Cato's 'Libum' - An Ancient Roman Sacrificial Cake
15 oz Ricotta
half cup flour
honey and poppy seeds (optional)
1) Gather ingredients.
2) Combine the ricotta, flour, and egg in a bowl. One could use many different cheeses for this recipe, all that is specified is that one passes the cheese through a sieve until it is homogenous. Ricotta is already homogenous and was present in antiquity and tastes really good. So, I recommend it. For the amount of flour, I follow Cato's suggestion for what to do "if you wish the cake to be more delicate." If you have no need for delicate in your life, then use one cup flour instead.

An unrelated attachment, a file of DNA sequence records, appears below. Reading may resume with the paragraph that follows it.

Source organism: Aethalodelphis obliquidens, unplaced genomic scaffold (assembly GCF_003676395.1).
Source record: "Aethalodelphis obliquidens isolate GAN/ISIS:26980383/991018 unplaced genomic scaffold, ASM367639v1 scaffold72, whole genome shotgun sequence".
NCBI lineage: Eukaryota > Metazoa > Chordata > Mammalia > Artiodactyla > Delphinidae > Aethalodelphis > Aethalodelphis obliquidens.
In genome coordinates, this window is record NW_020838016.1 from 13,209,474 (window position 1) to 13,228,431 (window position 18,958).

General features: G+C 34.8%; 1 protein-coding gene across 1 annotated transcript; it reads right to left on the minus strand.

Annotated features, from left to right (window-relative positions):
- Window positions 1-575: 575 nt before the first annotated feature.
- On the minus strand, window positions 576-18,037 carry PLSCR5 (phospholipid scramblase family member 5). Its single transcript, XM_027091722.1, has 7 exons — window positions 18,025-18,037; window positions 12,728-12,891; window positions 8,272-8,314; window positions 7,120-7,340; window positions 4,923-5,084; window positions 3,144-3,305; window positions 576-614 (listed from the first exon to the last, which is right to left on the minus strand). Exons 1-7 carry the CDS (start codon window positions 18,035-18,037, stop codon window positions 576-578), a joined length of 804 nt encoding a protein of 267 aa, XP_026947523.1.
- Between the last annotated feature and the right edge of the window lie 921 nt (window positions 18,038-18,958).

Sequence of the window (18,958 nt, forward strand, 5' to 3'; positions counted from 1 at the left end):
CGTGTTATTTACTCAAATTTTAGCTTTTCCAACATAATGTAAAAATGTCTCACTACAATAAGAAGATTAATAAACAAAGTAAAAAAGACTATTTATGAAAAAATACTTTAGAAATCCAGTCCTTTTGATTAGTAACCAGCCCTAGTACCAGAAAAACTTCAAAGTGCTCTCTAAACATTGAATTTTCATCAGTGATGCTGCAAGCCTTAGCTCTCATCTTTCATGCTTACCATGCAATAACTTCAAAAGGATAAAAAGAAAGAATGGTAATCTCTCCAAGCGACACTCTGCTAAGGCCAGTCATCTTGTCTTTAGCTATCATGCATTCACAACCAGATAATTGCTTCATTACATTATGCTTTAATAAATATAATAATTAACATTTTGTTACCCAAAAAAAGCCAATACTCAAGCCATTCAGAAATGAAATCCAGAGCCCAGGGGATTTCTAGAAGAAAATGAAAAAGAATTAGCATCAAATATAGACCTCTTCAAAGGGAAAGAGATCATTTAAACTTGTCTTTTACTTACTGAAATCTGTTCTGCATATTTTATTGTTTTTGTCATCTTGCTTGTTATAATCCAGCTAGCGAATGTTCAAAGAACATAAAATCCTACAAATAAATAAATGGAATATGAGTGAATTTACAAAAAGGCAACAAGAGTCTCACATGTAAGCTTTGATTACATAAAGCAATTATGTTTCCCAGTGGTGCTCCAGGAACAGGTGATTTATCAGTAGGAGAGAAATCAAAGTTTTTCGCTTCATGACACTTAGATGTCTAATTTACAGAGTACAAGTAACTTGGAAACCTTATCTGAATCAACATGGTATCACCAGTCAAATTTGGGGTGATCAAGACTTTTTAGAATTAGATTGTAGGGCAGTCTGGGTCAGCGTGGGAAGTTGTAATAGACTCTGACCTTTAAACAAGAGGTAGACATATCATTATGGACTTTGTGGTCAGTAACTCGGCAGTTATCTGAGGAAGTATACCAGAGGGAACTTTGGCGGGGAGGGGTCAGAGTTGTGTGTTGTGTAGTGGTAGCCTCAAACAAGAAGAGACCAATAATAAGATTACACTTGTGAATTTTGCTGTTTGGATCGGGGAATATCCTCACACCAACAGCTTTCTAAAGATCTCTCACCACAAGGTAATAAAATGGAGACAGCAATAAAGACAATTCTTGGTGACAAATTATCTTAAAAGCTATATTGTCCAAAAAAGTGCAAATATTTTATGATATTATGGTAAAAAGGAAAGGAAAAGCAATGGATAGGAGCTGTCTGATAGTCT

4) Mix it up!
3) Cato says to cook the cakes on a bed of leaves, so I spread some bay leaves on a baking sheet and placed each cake on a bay leaf.
4) Heat your oven up to 350 and put in your sheet pan of cakes.
5) Remove from oven when they are starting to look golden brown and delicious.
6) Then they are ready to eat. I like to put honey and poppy seeds on them as well (kind of making them the baked version of Cato's globuli!). You can then put them on a plate:
or pile them up into a proper strues for a god:
These are really rich and good. I hope that all your sacrifices will go much better since now you will make the proper cakes. Enjoy!